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  • Case report
  • Open Access
  • Open Peer Review

Anaphylactic reaction to intravenous corticosteroids in the treatment of ocular toxoplasmosis: a case report

  • 1Email author,
  • 1,
  • 2,
  • 3 and
  • 3
Journal of Medical Case Reports20148:110

  • Received: 31 July 2013
  • Accepted: 17 January 2014
  • Published:
Open Peer Review reports



This case report presents for the first time an acute systemic allergic reaction to corticosteroids in a patient with ocular toxoplasmosis after treatment with intravenous cortisone, and discusses alternative treatments.

Case presentation

We present the case of a 57-year-old Caucasian woman with an anaphylactic reaction after intravenous injection of prednisolone-21-hydrogensuccinate (Solu-Decortin® H) given for the treatment of toxoplasmosis-associated chorioretinitis. Immediately after the injection, she developed an acute erythema of the legs and abdomen, angioedema, hypotension (blood pressure 80/40mmHg), tachycardia (heart rate 140/minute), hyperthermia (38.8°C), and respiratory distress. Allergological examinations showed a positive skin-prick test to prednisolone and methylprednisolone. In addition, an oral exposure test with dexamethasone (Fortecortin®) and betamethasone (Celestamine®) was conducted to find alternative corticosteroids for future treatments. After oral application, no local or systemic reactions were observed for these two substances.


This case report demonstrates that systemic allergic reactions are possible in patients with uveitis or other inflammatory ophthalmological conditions treated with intravenous corticosteroids. Intravenous administration of cortisone, for example, in the treatment of ocular toxoplasmosis, should always be conducted with caution because of a possible allergic reaction. For patients who react to a particular steroid, it is necessary to undergo allergological testing to confirm that the compound in question is indeed allergenic, and to identify other corticosteroids that are safe for future anti-inflammatory treatments.


  • Anaphylactic reaction
  • Corticosteroids
  • Ocular toxoplasmosis
  • Skin-prick test
  • Treatment


Glucocorticoids are among the most effective and longest known pharmaceuticals for the suppression of immunological reactions. Since their initial therapeutic use in medicine in 1948 [1], they have been used for their anti-inflammatory effect in a variety of indications. There are also a lot of indications in ophthalmology, for example, treatment of uveitis or ocular toxoplasmosis (OT). However, since their first use, many intolerance reactions have been described. These were mainly reported for local [2], intramuscular [3], oral [4], and inhalation [5] applications. Only a few cases report an anaphylactic reaction after intravenous administration of cortisone [6, 7]. Therefore, we report for the first time the case of a systemic allergic reaction by a patient with OT treated with a single dose of intravenous prednisolone-21-hydrogensuccinate (Solu-Decortin® H) to reduce the ocular inflammatory response of OT.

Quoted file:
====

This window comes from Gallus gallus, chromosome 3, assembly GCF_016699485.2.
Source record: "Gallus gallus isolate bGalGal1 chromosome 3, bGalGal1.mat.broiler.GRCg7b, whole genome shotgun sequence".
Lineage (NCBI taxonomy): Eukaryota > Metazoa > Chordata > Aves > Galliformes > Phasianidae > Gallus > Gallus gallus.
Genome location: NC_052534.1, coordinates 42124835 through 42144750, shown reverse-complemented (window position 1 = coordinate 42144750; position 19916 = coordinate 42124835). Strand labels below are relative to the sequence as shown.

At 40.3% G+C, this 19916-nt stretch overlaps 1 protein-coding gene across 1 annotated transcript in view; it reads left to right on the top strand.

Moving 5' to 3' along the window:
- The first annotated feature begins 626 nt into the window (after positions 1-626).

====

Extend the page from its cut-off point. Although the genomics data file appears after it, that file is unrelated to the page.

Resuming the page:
Case presentation

A 57-year-old Caucasian woman reported a decrease in visual acuity for 2 weeks. Her best-corrected visual acuity for her right eye was 20/20 and for her left eye 20/100. A slit-lamp examination and intraocular pressure were unremarkable in both eyes. Fundus examination of her left eye revealed temporal intraretinal infiltrates and vitreous opacities (Figure 1). Her right eye was unremarkable.
Figure 1
Figure 1

Fundus examination of the left eye revealed vitreous opacities and chorioretinal infiltrates.

Fluorescein angiography showed hyperfluorescence of her optic disc, leakage along the vessels, and chorioretinal hyperfluorescent infiltrates (Figure 2). The diagnosis of OT was based on the typical morphology of her ocular lesions and a positive serological testing for Toxoplasma gondii (immunoglobulin G concentration = 537IU/mL).
Figure 2
Figure 2

Fluorescein angiography of the left eye revealed vitreous opacities, a hyperfluorescence of the optic disc, leakage along the vessels, and chorioretinal infiltrates.

She was treated with clindamycin (Clindamycin® H) 4 × 300mg daily over 3 days without any significant improvement of visual acuity. On the fourth day of hospitalization, she received 100mg prednisolone-21-hydrogensuccinate (Solu-Decortin® H) intravenously in addition to her treatment with clindamycin (Clindamycin® H). Within 2 minutes she developed an acute erythema, particularly of her legs and abdomen (Figure 3), angioedema, hypotension (blood pressure 80/40mmHg), tachycardia (heart rate 140/minute), hyperthermia (38.8°C), and respiratory distress. Subsequently, she was transferred to the Intensive Care Unit to be monitored and treated with clemastine fumarate (Tavegil®), ranitidin (Ranitic®), and intravenous fluids. After 1 hour she recovered and after 12 hours she was transferred back to the ophthalmological ward. Her erythema and angioedema persisted for 32 hours. She had no history of previous steroid use. Subsequent allergy testing was conducted after 3 months in the Department of Dermatology in our hospital. The testing showed a positive skin-prick test for prednisolone and methylprednisolone in the form of a 5mm wheal, and negative results for dexamethasone and hydrocortisone (Table 1), which confirmed her suspected allergy to prednisolone. Because of her allergic reaction to class A (prednisone-type) corticosteroids and possible complications due to cross-reactions to class D2 (prednicarbate-type) corticosteroids, we avoided any further treatment with systemic or intravitreal corticosteroids.